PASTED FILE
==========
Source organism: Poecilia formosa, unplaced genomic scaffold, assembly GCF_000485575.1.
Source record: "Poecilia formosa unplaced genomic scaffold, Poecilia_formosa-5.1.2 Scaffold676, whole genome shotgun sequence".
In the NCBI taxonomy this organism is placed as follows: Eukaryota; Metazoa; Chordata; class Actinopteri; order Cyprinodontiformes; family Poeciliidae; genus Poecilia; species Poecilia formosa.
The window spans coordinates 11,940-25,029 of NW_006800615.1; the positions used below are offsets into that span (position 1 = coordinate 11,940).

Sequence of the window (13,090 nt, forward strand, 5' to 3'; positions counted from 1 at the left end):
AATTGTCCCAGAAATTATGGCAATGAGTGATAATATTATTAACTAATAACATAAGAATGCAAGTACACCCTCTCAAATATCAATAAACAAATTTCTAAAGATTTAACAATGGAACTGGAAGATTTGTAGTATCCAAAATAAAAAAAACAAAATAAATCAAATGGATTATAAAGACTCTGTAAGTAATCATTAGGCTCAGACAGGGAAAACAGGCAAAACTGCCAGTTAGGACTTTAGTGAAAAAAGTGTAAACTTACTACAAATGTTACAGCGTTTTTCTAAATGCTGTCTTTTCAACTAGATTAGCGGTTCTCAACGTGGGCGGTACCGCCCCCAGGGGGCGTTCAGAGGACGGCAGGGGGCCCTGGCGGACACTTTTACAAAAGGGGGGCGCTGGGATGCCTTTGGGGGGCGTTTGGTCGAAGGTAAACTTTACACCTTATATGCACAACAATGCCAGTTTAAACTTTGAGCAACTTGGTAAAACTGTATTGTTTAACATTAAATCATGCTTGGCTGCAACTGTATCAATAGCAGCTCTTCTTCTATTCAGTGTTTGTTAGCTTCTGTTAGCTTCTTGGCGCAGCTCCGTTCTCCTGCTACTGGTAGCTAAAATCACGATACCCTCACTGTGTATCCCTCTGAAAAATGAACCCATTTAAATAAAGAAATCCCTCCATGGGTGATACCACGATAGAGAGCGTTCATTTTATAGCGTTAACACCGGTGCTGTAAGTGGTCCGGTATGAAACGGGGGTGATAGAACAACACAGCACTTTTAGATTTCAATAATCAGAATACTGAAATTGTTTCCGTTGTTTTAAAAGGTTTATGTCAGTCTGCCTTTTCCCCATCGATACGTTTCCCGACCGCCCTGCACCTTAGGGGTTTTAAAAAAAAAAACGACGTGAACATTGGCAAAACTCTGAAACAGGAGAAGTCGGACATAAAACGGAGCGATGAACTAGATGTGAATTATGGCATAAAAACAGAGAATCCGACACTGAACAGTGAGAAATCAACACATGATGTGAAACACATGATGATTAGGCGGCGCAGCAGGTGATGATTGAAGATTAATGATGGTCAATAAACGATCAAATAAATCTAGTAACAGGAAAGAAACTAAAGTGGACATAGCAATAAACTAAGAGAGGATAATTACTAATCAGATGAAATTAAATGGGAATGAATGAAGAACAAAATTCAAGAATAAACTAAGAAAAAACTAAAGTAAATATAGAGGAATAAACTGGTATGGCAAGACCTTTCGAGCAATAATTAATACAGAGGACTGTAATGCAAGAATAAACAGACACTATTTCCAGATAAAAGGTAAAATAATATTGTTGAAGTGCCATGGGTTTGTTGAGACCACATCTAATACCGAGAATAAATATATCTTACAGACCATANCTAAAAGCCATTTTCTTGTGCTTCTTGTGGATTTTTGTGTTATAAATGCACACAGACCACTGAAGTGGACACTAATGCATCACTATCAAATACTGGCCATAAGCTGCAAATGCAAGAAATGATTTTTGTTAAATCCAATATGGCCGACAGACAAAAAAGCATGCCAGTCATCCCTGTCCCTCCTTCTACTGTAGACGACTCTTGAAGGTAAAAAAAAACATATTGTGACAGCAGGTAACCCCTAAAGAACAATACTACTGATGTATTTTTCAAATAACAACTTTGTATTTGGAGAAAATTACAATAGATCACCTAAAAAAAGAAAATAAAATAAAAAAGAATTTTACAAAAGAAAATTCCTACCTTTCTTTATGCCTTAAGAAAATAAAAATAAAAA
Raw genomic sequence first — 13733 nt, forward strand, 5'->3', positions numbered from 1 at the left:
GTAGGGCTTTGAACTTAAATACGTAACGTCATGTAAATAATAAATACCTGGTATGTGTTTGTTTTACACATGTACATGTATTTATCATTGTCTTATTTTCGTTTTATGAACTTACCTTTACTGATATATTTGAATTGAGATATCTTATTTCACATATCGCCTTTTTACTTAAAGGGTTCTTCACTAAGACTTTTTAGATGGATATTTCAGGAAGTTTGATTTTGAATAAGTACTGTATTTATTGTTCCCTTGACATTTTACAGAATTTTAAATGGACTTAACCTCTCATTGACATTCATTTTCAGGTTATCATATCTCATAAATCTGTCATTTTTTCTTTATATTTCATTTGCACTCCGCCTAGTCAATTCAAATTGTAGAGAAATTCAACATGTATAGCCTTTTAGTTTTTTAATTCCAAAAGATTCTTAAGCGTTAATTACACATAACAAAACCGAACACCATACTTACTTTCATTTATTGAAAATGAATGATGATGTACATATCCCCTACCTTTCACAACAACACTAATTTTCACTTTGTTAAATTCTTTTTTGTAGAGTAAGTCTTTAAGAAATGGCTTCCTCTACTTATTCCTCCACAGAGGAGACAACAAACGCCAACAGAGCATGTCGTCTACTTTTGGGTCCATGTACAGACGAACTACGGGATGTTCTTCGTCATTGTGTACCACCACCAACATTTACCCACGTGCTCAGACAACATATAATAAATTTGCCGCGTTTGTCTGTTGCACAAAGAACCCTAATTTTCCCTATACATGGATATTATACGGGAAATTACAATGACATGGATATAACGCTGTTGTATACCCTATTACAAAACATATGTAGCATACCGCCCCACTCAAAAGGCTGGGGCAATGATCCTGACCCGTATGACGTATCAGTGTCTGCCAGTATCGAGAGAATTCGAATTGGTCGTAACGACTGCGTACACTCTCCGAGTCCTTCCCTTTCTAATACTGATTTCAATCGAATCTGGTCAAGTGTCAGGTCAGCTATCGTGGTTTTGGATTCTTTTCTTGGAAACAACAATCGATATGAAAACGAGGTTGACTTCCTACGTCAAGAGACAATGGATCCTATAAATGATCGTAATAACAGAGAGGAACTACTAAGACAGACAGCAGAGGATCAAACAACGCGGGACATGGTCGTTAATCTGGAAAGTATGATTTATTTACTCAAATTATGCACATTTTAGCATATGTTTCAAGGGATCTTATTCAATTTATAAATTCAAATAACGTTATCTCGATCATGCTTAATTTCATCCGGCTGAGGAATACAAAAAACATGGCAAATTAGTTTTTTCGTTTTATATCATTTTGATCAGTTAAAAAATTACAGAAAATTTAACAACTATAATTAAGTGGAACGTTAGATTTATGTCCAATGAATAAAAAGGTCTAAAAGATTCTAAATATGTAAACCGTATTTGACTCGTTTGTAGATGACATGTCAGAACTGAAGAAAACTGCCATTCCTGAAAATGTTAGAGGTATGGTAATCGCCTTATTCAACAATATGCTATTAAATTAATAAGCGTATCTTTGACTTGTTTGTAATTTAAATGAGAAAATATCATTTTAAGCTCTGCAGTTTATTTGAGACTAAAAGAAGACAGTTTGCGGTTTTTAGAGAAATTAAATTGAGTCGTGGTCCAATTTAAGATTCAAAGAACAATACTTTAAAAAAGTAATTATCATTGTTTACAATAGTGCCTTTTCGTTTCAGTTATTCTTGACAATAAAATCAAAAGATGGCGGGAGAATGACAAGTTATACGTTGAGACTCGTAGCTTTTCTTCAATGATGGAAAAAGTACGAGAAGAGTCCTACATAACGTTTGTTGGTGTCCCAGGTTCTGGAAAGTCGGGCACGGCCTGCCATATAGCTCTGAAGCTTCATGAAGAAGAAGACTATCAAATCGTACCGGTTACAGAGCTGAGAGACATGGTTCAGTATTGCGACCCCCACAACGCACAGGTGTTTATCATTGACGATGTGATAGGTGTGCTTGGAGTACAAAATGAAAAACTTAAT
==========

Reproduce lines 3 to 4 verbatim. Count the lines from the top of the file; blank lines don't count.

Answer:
In the NCBI taxonomy this organism is placed as follows: Eukaryota; Metazoa; Chordata; class Actinopteri; order Cyprinodontiformes; family Poeciliidae; genus Poecilia; species Poecilia formosa.
The window spans coordinates 11,940-25,029 of NW_006800615.1; the positions used below are offsets into that span (position 1 = coordinate 11,940).